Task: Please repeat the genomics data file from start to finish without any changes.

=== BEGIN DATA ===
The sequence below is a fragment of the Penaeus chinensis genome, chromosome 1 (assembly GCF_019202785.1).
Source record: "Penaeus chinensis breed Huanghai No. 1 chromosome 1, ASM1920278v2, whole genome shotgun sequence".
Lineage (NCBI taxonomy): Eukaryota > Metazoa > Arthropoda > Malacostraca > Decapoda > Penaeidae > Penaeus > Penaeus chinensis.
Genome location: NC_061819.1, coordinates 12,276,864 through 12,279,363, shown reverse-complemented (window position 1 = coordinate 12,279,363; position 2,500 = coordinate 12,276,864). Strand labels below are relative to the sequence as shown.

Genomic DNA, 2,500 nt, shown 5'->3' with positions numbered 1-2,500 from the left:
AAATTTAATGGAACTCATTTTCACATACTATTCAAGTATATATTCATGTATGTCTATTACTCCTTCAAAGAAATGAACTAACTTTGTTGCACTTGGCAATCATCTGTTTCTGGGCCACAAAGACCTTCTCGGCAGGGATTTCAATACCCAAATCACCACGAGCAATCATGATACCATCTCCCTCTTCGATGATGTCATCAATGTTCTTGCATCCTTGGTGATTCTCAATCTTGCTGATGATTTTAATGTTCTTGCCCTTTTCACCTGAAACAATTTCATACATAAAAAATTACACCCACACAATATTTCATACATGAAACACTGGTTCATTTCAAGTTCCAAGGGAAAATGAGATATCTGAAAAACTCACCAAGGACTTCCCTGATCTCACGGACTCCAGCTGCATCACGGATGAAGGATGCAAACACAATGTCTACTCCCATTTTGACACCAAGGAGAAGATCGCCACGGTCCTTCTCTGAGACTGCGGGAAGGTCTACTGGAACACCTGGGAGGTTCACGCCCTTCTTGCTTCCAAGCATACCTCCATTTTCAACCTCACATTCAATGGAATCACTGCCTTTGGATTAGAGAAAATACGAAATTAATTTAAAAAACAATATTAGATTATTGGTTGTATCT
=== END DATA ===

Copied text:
The sequence below is a fragment of the Penaeus chinensis genome, chromosome 1 (assembly GCF_019202785.1).
Source record: "Penaeus chinensis breed Huanghai No. 1 chromosome 1, ASM1920278v2, whole genome shotgun sequence".
Lineage (NCBI taxonomy): Eukaryota > Metazoa > Arthropoda > Malacostraca > Decapoda > Penaeidae > Penaeus > Penaeus chinensis.
Genome location: NC_061819.1, coordinates 12,276,864 through 12,279,363, shown reverse-complemented (window position 1 = coordinate 12,279,363; position 2,500 = coordinate 12,276,864). Strand labels below are relative to the sequence as shown.

Genomic DNA, 2,500 nt, shown 5'->3' with positions numbered 1-2,500 from the left:
AAATTTAATGGAACTCATTTTCACATACTATTCAAGTATATATTCATGTATGTCTATTACTCCTTCAAAGAAATGAACTAACTTTGTTGCACTTGGCAATCATCTGTTTCTGGGCCACAAAGACCTTCTCGGCAGGGATTTCAATACCCAAATCACCACGAGCAATCATGATACCATCTCCCTCTTCGATGATGTCATCAATGTTCTTGCATCCTTGGTGATTCTCAATCTTGCTGATGATTTTAATGTTCTTGCCCTTTTCACCTGAAACAATTTCATACATAAAAAATTACACCCACACAATATTTCATACATGAAACACTGGTTCATTTCAAGTTCCAAGGGAAAATGAGATATCTGAAAAACTCACCAAGGACTTCCCTGATCTCACGGACTCCAGCTGCATCACGGATGAAGGATGCAAACACAATGTCTACTCCCATTTTGACACCAAGGAGAAGATCGCCACGGTCCTTCTCTGAGACTGCGGGAAGGTCTACTGGAACACCTGGGAGGTTCACGCCCTTCTTGCTTCCAAGCATACCTCCATTTTCAACCTCACATTCAATGGAATCACTGCCTTTGGATTAGAGAAAATACGAAATTAATTTAAAAAACAATATTAGATTATTGGTTGTATCT